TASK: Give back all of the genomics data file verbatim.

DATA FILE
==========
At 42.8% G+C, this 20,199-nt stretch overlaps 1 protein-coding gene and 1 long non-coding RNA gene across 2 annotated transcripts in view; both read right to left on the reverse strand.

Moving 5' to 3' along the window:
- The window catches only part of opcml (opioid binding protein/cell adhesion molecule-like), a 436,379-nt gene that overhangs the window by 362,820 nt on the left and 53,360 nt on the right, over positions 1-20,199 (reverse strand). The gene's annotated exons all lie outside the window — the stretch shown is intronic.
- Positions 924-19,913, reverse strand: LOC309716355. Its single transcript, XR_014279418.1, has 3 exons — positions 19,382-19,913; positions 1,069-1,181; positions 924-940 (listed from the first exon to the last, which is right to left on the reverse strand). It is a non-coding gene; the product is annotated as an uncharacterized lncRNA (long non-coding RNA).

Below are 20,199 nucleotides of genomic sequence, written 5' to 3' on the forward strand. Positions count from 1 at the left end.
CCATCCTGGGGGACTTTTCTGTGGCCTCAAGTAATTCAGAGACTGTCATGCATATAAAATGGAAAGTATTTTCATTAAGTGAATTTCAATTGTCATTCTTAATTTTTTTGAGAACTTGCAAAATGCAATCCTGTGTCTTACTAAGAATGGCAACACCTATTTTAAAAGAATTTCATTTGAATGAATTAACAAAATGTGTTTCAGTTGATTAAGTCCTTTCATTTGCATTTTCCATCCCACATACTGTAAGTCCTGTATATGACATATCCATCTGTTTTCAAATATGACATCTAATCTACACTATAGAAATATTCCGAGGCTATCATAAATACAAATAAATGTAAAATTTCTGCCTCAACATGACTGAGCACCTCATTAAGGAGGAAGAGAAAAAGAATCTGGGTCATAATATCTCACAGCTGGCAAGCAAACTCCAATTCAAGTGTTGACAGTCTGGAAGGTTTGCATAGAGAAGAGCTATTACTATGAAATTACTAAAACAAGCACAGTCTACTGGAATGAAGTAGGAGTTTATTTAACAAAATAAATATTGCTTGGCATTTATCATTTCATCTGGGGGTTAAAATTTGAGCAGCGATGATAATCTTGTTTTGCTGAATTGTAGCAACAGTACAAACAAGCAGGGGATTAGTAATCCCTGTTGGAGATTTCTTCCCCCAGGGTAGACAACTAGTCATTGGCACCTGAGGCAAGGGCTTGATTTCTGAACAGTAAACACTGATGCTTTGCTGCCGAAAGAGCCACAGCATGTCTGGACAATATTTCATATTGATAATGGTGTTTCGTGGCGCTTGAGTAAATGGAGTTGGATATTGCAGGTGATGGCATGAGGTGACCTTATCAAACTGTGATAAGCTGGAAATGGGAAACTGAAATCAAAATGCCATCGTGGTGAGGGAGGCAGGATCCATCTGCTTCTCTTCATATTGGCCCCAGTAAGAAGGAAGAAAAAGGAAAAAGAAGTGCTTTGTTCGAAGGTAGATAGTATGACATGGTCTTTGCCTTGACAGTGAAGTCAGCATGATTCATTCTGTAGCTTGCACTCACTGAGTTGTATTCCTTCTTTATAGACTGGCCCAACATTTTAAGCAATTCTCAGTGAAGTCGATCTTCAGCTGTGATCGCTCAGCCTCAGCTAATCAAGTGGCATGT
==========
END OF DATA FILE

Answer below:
At 42.8% G+C, this 20,199-nt stretch overlaps 1 protein-coding gene and 1 long non-coding RNA gene across 2 annotated transcripts in view; both read right to left on the reverse strand.

Moving 5' to 3' along the window:
- The window catches only part of opcml (opioid binding protein/cell adhesion molecule-like), a 436,379-nt gene that overhangs the window by 362,820 nt on the left and 53,360 nt on the right, over positions 1-20,199 (reverse strand). The gene's annotated exons all lie outside the window — the stretch shown is intronic.
- Positions 924-19,913, reverse strand: LOC309716355. Its single transcript, XR_014279418.1, has 3 exons — positions 19,382-19,913; positions 1,069-1,181; positions 924-940 (listed from the first exon to the last, which is right to left on the reverse strand). It is a non-coding gene; the product is annotated as an uncharacterized lncRNA (long non-coding RNA).

Below are 20,199 nucleotides of genomic sequence, written 5' to 3' on the forward strand. Positions count from 1 at the left end.
CCATCCTGGGGGACTTTTCTGTGGCCTCAAGTAATTCAGAGACTGTCATGCATATAAAATGGAAAGTATTTTCATTAAGTGAATTTCAATTGTCATTCTTAATTTTTTTGAGAACTTGCAAAATGCAATCCTGTGTCTTACTAAGAATGGCAACACCTATTTTAAAAGAATTTCATTTGAATGAATTAACAAAATGTGTTTCAGTTGATTAAGTCCTTTCATTTGCATTTTCCATCCCACATACTGTAAGTCCTGTATATGACATATCCATCTGTTTTCAAATATGACATCTAATCTACACTATAGAAATATTCCGAGGCTATCATAAATACAAATAAATGTAAAATTTCTGCCTCAACATGACTGAGCACCTCATTAAGGAGGAAGAGAAAAAGAATCTGGGTCATAATATCTCACAGCTGGCAAGCAAACTCCAATTCAAGTGTTGACAGTCTGGAAGGTTTGCATAGAGAAGAGCTATTACTATGAAATTACTAAAACAAGCACAGTCTACTGGAATGAAGTAGGAGTTTATTTAACAAAATAAATATTGCTTGGCATTTATCATTTCATCTGGGGGTTAAAATTTGAGCAGCGATGATAATCTTGTTTTGCTGAATTGTAGCAACAGTACAAACAAGCAGGGGATTAGTAATCCCTGTTGGAGATTTCTTCCCCCAGGGTAGACAACTAGTCATTGGCACCTGAGGCAAGGGCTTGATTTCTGAACAGTAAACACTGATGCTTTGCTGCCGAAAGAGCCACAGCATGTCTGGACAATATTTCATATTGATAATGGTGTTTCGTGGCGCTTGAGTAAATGGAGTTGGATATTGCAGGTGATGGCATGAGGTGACCTTATCAAACTGTGATAAGCTGGAAATGGGAAACTGAAATCAAAATGCCATCGTGGTGAGGGAGGCAGGATCCATCTGCTTCTCTTCATATTGGCCCCAGTAAGAAGGAAGAAAAAGGAAAAAGAAGTGCTTTGTTCGAAGGTAGATAGTATGACATGGTCTTTGCCTTGACAGTGAAGTCAGCATGATTCATTCTGTAGCTTGCACTCACTGAGTTGTATTCCTTCTTTATAGACTGGCCCAACATTTTAAGCAATTCTCAGTGAAGTCGATCTTCAGCTGTGATCGCTCAGCCTCAGCTAATCAAGTGGCATGT